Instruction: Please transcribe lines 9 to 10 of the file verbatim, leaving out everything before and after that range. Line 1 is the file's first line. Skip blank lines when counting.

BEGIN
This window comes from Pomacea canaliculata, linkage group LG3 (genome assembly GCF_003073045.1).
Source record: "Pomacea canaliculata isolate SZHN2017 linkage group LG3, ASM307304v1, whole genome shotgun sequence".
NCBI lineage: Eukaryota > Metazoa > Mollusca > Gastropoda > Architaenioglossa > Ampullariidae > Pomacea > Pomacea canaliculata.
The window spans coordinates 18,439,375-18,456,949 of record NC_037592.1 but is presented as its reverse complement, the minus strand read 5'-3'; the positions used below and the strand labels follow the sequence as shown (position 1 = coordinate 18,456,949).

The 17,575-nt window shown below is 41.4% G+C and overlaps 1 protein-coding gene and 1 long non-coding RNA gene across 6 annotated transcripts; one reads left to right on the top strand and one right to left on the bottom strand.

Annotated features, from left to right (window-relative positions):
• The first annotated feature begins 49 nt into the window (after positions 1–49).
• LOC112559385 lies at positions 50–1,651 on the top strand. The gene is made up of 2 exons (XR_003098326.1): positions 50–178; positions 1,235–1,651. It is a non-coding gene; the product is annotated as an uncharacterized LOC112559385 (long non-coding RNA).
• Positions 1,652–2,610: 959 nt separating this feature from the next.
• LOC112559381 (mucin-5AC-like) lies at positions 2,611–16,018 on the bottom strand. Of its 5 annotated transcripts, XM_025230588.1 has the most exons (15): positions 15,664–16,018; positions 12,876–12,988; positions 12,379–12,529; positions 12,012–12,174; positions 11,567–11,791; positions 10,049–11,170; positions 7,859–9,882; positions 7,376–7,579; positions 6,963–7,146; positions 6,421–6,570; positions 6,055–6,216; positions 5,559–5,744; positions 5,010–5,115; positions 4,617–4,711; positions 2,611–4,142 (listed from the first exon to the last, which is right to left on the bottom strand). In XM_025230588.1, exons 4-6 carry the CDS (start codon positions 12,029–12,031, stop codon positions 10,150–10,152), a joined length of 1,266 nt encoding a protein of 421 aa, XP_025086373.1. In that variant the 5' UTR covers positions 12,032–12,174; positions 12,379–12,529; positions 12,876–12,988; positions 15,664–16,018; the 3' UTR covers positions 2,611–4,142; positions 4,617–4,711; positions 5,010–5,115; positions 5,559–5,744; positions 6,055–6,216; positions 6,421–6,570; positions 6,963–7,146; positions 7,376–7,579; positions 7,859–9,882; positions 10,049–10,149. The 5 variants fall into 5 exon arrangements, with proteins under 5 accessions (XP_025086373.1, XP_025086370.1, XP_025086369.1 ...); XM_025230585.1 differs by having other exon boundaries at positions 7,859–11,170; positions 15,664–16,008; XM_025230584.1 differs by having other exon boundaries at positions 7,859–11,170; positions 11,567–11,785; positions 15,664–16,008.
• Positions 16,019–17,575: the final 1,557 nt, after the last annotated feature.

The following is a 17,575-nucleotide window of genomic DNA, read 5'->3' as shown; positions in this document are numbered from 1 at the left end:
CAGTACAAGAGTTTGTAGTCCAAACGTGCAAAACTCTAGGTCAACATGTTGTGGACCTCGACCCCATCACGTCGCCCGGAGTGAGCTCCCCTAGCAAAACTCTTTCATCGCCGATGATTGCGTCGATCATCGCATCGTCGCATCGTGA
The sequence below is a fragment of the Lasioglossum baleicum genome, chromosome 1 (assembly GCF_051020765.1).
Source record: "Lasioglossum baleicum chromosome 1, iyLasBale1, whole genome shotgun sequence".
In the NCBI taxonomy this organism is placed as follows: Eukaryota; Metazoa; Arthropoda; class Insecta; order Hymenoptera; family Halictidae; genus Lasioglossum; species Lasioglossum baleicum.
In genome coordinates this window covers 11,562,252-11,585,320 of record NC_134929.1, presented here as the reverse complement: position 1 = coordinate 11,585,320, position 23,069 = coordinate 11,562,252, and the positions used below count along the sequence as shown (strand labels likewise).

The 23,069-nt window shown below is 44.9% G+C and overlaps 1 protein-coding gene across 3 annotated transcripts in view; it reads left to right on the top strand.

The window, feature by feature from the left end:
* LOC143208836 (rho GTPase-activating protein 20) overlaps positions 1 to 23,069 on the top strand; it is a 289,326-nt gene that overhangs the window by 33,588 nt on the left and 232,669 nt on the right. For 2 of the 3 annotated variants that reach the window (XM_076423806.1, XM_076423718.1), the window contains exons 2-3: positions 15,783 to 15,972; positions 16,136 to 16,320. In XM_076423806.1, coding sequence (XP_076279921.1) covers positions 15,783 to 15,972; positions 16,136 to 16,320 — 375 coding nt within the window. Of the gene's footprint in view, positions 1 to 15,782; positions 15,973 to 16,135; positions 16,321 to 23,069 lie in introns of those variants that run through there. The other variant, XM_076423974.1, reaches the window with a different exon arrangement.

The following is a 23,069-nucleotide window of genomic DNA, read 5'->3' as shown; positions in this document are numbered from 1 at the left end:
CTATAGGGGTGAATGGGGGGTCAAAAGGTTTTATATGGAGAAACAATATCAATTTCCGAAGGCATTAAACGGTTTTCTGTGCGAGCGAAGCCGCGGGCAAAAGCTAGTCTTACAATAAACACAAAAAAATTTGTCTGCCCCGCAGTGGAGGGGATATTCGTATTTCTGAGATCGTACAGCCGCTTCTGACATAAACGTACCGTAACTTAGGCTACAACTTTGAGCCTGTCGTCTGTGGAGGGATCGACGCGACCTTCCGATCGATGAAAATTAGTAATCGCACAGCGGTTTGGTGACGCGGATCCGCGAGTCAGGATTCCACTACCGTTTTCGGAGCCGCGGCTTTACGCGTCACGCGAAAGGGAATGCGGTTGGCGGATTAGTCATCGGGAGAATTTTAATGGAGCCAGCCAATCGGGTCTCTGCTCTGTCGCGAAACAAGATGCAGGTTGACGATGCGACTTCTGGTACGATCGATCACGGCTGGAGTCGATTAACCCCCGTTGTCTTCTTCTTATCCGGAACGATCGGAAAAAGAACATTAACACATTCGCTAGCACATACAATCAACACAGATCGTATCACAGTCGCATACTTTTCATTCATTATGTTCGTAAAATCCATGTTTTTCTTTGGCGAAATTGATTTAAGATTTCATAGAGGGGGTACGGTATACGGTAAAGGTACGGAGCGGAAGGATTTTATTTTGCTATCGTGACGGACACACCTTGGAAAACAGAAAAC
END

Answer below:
• Positions 1,652–2,610: 959 nt separating this feature from the next.
• LOC112559381 (mucin-5AC-like) lies at positions 2,611–16,018 on the bottom strand. Of its 5 annotated transcripts, XM_025230588.1 has the most exons (15): positions 15,664–16,018; positions 12,876–12,988; positions 12,379–12,529; positions 12,012–12,174; positions 11,567–11,791; positions 10,049–11,170; positions 7,859–9,882; positions 7,376–7,579; positions 6,963–7,146; positions 6,421–6,570; positions 6,055–6,216; positions 5,559–5,744; positions 5,010–5,115; positions 4,617–4,711; positions 2,611–4,142 (listed from the first exon to the last, which is right to left on the bottom strand). In XM_025230588.1, exons 4-6 carry the CDS (start codon positions 12,029–12,031, stop codon positions 10,150–10,152), a joined length of 1,266 nt encoding a protein of 421 aa, XP_025086373.1. In that variant the 5' UTR covers positions 12,032–12,174; positions 12,379–12,529; positions 12,876–12,988; positions 15,664–16,018; the 3' UTR covers positions 2,611–4,142; positions 4,617–4,711; positions 5,010–5,115; positions 5,559–5,744; positions 6,055–6,216; positions 6,421–6,570; positions 6,963–7,146; positions 7,376–7,579; positions 7,859–9,882; positions 10,049–10,149. The 5 variants fall into 5 exon arrangements, with proteins under 5 accessions (XP_025086373.1, XP_025086370.1, XP_025086369.1 ...); XM_025230585.1 differs by having other exon boundaries at positions 7,859–11,170; positions 15,664–16,008; XM_025230584.1 differs by having other exon boundaries at positions 7,859–11,170; positions 11,567–11,785; positions 15,664–16,008.